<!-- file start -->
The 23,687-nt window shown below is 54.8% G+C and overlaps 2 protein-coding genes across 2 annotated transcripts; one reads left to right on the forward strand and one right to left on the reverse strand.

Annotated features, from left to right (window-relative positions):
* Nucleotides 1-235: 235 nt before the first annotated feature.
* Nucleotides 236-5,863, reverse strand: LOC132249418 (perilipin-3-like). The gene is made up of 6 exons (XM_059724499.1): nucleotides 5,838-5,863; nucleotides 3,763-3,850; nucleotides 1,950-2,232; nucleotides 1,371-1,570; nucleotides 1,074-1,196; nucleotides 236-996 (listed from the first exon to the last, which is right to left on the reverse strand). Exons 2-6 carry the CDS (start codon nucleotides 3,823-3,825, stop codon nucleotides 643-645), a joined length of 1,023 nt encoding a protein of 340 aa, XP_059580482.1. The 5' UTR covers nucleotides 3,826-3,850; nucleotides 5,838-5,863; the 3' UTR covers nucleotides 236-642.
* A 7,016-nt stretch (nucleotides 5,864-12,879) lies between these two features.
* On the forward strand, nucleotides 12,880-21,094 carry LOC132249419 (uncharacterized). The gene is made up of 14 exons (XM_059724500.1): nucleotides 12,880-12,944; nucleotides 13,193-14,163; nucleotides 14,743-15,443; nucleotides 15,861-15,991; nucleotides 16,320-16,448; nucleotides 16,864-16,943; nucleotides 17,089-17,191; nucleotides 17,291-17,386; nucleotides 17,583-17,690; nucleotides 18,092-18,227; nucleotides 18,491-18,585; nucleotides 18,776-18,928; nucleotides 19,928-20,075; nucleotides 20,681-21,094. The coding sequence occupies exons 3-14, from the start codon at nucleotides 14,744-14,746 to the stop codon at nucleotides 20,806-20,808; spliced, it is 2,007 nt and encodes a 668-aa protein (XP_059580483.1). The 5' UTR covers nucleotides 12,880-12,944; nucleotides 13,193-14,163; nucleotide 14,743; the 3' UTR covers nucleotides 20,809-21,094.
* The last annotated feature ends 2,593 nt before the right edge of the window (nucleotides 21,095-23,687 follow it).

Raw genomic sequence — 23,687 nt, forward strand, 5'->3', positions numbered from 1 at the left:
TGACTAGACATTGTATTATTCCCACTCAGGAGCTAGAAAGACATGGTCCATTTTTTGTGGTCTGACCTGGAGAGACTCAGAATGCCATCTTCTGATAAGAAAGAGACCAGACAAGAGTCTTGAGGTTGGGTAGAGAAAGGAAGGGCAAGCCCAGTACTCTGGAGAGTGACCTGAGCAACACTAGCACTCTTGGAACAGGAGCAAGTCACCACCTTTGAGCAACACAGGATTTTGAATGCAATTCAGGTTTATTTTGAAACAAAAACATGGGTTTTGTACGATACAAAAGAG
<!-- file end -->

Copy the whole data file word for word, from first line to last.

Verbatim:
The 23,687-nt window shown below is 54.8% G+C and overlaps 2 protein-coding genes across 2 annotated transcripts; one reads left to right on the forward strand and one right to left on the reverse strand.

Annotated features, from left to right (window-relative positions):
* Nucleotides 1-235: 235 nt before the first annotated feature.
* Nucleotides 236-5,863, reverse strand: LOC132249418 (perilipin-3-like). The gene is made up of 6 exons (XM_059724499.1): nucleotides 5,838-5,863; nucleotides 3,763-3,850; nucleotides 1,950-2,232; nucleotides 1,371-1,570; nucleotides 1,074-1,196; nucleotides 236-996 (listed from the first exon to the last, which is right to left on the reverse strand). Exons 2-6 carry the CDS (start codon nucleotides 3,823-3,825, stop codon nucleotides 643-645), a joined length of 1,023 nt encoding a protein of 340 aa, XP_059580482.1. The 5' UTR covers nucleotides 3,826-3,850; nucleotides 5,838-5,863; the 3' UTR covers nucleotides 236-642.
* A 7,016-nt stretch (nucleotides 5,864-12,879) lies between these two features.
* On the forward strand, nucleotides 12,880-21,094 carry LOC132249419 (uncharacterized). The gene is made up of 14 exons (XM_059724500.1): nucleotides 12,880-12,944; nucleotides 13,193-14,163; nucleotides 14,743-15,443; nucleotides 15,861-15,991; nucleotides 16,320-16,448; nucleotides 16,864-16,943; nucleotides 17,089-17,191; nucleotides 17,291-17,386; nucleotides 17,583-17,690; nucleotides 18,092-18,227; nucleotides 18,491-18,585; nucleotides 18,776-18,928; nucleotides 19,928-20,075; nucleotides 20,681-21,094. The coding sequence occupies exons 3-14, from the start codon at nucleotides 14,744-14,746 to the stop codon at nucleotides 20,806-20,808; spliced, it is 2,007 nt and encodes a 668-aa protein (XP_059580483.1). The 5' UTR covers nucleotides 12,880-12,944; nucleotides 13,193-14,163; nucleotide 14,743; the 3' UTR covers nucleotides 20,809-21,094.
* The last annotated feature ends 2,593 nt before the right edge of the window (nucleotides 21,095-23,687 follow it).

Raw genomic sequence — 23,687 nt, forward strand, 5'->3', positions numbered from 1 at the left:
TGACTAGACATTGTATTATTCCCACTCAGGAGCTAGAAAGACATGGTCCATTTTTTGTGGTCTGACCTGGAGAGACTCAGAATGCCATCTTCTGATAAGAAAGAGACCAGACAAGAGTCTTGAGGTTGGGTAGAGAAAGGAAGGGCAAGCCCAGTACTCTGGAGAGTGACCTGAGCAACACTAGCACTCTTGGAACAGGAGCAAGTCACCACCTTTGAGCAACACAGGATTTTGAATGCAATTCAGGTTTATTTTGAAACAAAAACATGGGTTTTGTACGATACAAAAGAG